Judgement or discernment

Backyard panorama, Ashland, Oregon.

Backyard panorama, Ashland, Oregon.

Becoming tools of evolution

Being judgmental towards others and ourselves is a terrible burden that leads only to suffering for one who judges and the one who is judged. Yet the ego persists in this folly again and again. This time, it tells us, the crime is so heinous that we must be judge, jury, and executioner. We must protect ourselves from the evildoings of others and consequently deny sharing humanity with those we justly despise.

Yet every criminal shares in our humanity, and the experience of being human in this world means, by definition, that we learn from our environment by making mistakes and then correcting them. If I define Adolf Hitler as being the ultimate example of evil, and I judge him as being non-human, I may be missing the most valuable lesson I could learn from such a person.

What lesson could be learned?

A human that becomes capable of carrying out such cruel systematic acts against his fellows displays a capacity that we all carry inside us, that of separating others from ourselves by dehumanizing them. So we recoil from Hitler’s humanity, unwittingly falling into the same trap of misperception that he himself fell prey to. We punish the criminal by engaging in the criminal act ourselves. We have great teachers in this life, who both show us by positive attributes to be emulated and negative qualities to be avoided. Why not be open to learning valuable lessons from every example, from every interaction?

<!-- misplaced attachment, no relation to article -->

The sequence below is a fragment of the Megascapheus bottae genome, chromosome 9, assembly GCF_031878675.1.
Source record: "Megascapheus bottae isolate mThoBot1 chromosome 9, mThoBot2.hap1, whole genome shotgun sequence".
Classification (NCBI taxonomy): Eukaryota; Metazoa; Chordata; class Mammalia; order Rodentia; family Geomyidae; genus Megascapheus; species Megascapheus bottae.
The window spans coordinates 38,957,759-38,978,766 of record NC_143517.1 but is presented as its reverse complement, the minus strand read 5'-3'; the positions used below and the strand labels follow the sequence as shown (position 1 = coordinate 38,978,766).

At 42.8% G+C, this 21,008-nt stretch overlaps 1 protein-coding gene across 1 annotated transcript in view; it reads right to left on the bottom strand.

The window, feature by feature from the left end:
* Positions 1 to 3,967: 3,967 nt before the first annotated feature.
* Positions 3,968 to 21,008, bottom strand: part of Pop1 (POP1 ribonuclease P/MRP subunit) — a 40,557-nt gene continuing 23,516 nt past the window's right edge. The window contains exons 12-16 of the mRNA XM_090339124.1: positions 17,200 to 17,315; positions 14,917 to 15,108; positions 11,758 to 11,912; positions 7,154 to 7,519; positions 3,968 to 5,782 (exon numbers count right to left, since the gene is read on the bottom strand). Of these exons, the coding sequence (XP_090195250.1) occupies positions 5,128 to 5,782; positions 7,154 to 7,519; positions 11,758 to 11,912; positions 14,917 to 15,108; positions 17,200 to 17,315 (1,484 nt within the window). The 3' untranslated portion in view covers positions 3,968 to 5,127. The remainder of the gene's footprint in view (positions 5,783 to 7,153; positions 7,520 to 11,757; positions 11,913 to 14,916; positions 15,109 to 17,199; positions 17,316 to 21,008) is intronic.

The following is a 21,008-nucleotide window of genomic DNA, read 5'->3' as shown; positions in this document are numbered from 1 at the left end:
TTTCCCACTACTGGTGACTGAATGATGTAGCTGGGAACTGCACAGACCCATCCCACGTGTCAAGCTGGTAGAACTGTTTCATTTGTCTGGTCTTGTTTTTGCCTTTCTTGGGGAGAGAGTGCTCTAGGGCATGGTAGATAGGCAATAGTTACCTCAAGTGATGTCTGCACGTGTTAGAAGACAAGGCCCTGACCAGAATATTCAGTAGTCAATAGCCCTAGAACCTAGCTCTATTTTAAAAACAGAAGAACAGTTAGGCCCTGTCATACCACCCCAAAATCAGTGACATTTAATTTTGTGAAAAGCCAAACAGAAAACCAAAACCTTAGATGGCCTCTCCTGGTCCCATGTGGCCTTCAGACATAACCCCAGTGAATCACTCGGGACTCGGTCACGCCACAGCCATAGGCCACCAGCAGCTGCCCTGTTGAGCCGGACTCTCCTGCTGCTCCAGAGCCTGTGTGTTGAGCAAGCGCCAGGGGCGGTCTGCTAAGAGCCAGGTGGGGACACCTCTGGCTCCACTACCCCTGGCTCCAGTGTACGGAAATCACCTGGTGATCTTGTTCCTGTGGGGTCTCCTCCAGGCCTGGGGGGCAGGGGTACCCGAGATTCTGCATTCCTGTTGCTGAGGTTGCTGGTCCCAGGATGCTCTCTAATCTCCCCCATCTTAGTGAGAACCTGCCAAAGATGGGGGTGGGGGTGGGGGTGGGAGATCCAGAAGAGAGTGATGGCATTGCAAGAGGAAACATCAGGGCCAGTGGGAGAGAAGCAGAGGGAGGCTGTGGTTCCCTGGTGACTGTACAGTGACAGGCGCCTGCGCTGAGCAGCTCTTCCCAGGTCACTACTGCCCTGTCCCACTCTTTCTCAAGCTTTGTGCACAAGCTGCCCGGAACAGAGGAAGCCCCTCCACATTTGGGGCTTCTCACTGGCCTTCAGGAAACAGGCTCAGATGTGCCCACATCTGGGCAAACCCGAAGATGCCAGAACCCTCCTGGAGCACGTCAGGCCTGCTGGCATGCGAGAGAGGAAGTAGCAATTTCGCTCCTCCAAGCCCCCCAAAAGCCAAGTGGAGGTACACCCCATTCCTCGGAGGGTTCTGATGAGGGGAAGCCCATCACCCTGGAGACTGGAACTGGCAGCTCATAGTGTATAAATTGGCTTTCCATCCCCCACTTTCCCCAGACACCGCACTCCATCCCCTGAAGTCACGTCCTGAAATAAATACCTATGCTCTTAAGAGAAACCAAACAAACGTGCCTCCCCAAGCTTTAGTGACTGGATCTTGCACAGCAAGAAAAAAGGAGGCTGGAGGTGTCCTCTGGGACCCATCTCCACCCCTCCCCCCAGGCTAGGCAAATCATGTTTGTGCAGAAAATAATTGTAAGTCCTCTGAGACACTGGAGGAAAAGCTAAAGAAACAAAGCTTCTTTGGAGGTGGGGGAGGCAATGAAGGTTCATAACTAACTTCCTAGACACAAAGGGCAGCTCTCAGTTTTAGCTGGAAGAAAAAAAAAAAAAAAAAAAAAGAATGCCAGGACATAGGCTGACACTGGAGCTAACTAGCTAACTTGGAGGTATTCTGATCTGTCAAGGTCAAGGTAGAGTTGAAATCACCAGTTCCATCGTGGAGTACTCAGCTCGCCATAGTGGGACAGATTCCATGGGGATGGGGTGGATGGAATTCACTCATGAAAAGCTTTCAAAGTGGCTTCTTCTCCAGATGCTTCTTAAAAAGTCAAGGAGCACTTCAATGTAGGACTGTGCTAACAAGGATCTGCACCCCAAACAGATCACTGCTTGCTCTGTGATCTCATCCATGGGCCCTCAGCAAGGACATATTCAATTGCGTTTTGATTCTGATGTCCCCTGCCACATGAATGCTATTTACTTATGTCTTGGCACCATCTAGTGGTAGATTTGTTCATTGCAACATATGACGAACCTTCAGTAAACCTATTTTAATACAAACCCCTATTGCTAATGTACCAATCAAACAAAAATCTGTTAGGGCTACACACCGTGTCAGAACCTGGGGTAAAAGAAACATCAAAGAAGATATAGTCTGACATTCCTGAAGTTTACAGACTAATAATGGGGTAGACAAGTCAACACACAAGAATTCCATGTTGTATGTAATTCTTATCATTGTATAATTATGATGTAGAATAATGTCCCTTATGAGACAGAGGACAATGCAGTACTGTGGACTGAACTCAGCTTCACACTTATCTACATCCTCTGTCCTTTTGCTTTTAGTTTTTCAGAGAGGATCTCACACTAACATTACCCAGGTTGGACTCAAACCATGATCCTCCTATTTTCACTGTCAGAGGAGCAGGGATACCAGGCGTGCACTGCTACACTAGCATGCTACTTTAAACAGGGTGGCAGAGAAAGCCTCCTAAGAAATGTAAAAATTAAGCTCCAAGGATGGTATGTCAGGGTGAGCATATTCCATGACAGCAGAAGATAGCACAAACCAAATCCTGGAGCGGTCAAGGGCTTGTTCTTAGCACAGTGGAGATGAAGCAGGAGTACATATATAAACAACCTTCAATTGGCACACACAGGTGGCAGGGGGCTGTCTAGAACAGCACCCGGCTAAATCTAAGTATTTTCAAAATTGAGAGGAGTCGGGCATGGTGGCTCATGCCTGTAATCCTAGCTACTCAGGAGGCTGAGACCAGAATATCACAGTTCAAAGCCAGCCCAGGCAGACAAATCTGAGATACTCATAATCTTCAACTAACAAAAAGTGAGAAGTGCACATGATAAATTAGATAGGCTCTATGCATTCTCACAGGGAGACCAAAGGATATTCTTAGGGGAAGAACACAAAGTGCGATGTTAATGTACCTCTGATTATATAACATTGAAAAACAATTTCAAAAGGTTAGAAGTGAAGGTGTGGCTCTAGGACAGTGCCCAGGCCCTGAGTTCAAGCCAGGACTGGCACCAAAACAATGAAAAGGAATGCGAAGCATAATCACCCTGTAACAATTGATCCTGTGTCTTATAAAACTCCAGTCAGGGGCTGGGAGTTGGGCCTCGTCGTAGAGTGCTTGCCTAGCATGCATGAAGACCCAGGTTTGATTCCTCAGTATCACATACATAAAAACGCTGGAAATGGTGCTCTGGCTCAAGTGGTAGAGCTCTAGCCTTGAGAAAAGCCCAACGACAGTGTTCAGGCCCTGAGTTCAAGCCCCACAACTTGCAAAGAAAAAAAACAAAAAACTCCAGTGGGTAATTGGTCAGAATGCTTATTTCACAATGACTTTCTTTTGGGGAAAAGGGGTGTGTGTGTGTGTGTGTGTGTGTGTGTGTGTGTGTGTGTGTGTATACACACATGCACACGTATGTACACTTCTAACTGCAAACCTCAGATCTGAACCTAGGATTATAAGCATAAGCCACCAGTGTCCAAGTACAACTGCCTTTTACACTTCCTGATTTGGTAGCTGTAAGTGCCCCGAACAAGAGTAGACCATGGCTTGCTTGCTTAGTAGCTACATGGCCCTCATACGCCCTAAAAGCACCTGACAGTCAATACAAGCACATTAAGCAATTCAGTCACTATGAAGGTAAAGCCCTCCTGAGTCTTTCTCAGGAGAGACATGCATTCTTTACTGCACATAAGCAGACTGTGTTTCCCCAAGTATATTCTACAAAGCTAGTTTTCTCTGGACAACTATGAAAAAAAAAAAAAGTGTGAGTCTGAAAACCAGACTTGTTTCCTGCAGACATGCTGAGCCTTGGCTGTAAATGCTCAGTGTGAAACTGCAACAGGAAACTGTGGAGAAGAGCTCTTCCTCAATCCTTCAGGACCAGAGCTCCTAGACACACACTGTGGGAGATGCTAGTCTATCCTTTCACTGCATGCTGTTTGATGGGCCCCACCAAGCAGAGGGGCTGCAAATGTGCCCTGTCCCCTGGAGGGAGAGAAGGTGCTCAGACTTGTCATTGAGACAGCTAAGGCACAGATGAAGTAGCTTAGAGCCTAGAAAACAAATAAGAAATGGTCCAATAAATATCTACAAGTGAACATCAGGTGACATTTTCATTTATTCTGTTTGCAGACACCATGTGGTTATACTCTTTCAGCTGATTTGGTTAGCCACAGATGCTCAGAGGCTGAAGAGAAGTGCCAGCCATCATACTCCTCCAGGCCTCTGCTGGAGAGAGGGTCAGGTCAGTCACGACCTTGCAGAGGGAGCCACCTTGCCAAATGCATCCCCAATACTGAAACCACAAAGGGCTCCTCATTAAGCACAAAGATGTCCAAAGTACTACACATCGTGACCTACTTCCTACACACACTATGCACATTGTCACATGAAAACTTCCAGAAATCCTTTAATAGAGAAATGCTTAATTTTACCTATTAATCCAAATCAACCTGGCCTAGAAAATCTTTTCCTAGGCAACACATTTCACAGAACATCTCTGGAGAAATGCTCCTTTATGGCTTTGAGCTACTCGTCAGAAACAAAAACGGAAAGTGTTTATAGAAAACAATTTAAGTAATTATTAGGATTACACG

Judgement is not discernment. The fine level of feeling available to us as a result of meditation gives us the power to discern that which leads us to a more evolutionary path, a more enlightened direction in life. The hubris that is required to be sitting in judgement of others is impossible to indulge in once we become habituated to the subtleties of charm that the path of spirituality and humility affords us.

Yet we are still human and will slip from this path occasionally. Hopefully we will eschew self-punishment, and try again, correcting as we go. It is our dharma as evolutionary beings.

Resigning our position as judge of the universe frees up a lot of energy and time for more worthy pursuits. It is amazing how much better we feel when we lay down this monumental burden and become once more simply human.

Wildflower, North Mountain park.

Wildflower, North Mountain park.